Flight Departments booking maintenance time with their chosen provider should ensure that the aircraft owner has complete ‘buy-in’ on where and when the downtime will occur, Huss suggests, thereby lessening the likelihood a scheduled input will need to be changed.

    MRO Shop Full – Should You Look Elsewhere?

    As tempting as it may be for aircraft owners and operators to search out another shop to provide for their maintenance needs if they’re struggling to find a slot with their usual provider, there are a few things to look out for to avoid getting burnt.

    While hesitant to discuss ‘risks’, Ebach lists some of the challenges the owner/operator may face, especially since – in his experience – most customers use multiple MROs.

    Among the challenges an owner may encounter are differences in the way MRO providers communicate, their processes, and mindsets. “Trust is vital between an aircraft owner and the MRO provider, and that trust gets stronger the longer you stay with a provider. You get to know them, and how they operate, and they get to know you and your aircraft.

    “A customer and facility that have worked together for a long time will communicate well – which is even more important in this current maintenance environment. That communication and trust will be especially beneficial if problems (such as material unavailability or unexpected findings) occur.”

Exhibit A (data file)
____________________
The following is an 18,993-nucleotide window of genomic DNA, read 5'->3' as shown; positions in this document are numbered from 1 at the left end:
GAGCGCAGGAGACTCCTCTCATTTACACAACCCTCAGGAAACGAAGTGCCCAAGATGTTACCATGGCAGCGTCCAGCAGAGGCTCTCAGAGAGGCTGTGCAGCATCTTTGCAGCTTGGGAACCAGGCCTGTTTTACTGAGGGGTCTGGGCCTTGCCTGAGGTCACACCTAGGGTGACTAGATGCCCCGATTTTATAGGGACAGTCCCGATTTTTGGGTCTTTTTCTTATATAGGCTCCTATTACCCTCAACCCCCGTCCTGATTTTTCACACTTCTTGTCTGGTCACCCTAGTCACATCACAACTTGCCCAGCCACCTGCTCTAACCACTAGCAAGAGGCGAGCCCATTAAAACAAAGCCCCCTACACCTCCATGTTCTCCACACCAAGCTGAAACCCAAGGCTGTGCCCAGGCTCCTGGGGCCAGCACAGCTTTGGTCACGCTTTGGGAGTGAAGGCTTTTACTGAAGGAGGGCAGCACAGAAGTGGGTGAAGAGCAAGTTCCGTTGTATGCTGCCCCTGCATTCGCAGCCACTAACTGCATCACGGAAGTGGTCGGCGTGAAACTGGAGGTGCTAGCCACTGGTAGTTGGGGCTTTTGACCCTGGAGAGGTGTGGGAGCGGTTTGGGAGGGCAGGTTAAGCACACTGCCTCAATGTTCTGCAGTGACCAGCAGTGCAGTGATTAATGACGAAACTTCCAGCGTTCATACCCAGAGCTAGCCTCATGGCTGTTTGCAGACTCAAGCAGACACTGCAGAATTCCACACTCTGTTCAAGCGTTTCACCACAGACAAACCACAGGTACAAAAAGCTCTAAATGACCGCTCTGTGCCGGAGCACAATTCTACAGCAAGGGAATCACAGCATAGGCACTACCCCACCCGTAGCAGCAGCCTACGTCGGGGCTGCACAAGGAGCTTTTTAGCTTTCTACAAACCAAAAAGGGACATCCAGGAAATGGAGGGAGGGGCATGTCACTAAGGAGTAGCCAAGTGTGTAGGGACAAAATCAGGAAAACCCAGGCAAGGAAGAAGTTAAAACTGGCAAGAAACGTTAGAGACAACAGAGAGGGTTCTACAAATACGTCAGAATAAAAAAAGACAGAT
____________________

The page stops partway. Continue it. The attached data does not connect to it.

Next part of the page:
Due diligence remains vital when it comes to assessing the capability of another shop, and Huss warns against promises that seem too good to be true.

    As frustrating as finding a slot might be at this time, “it’s important to understand that this is an industry-wide issue. It’s not just one MRO company or OEM.

    If your usual maintenance provider can’t accommodate your exact needs, be cautious of those offering a near-term induction or unusually short downtime,” he warns.

    It may be worth riding out a little frustration in the end, he argues, since the normal shop knows you and your aircraft, and understands its nuances.

    Ultimately, though, that frustration is less likely to occur for owners and operators who book far enough in advance, knowing exactly what they need and when they need it.

    More information from:
    Aero-Dienst: www.aero-dienst.com
    Duncan Aviation: www.duncanaviation.aero

    Read more Aircraft MRO insights on our MRO for Business Aircraft hub

    Read the AvBuyer MRO Special Industry Guide (Volume V)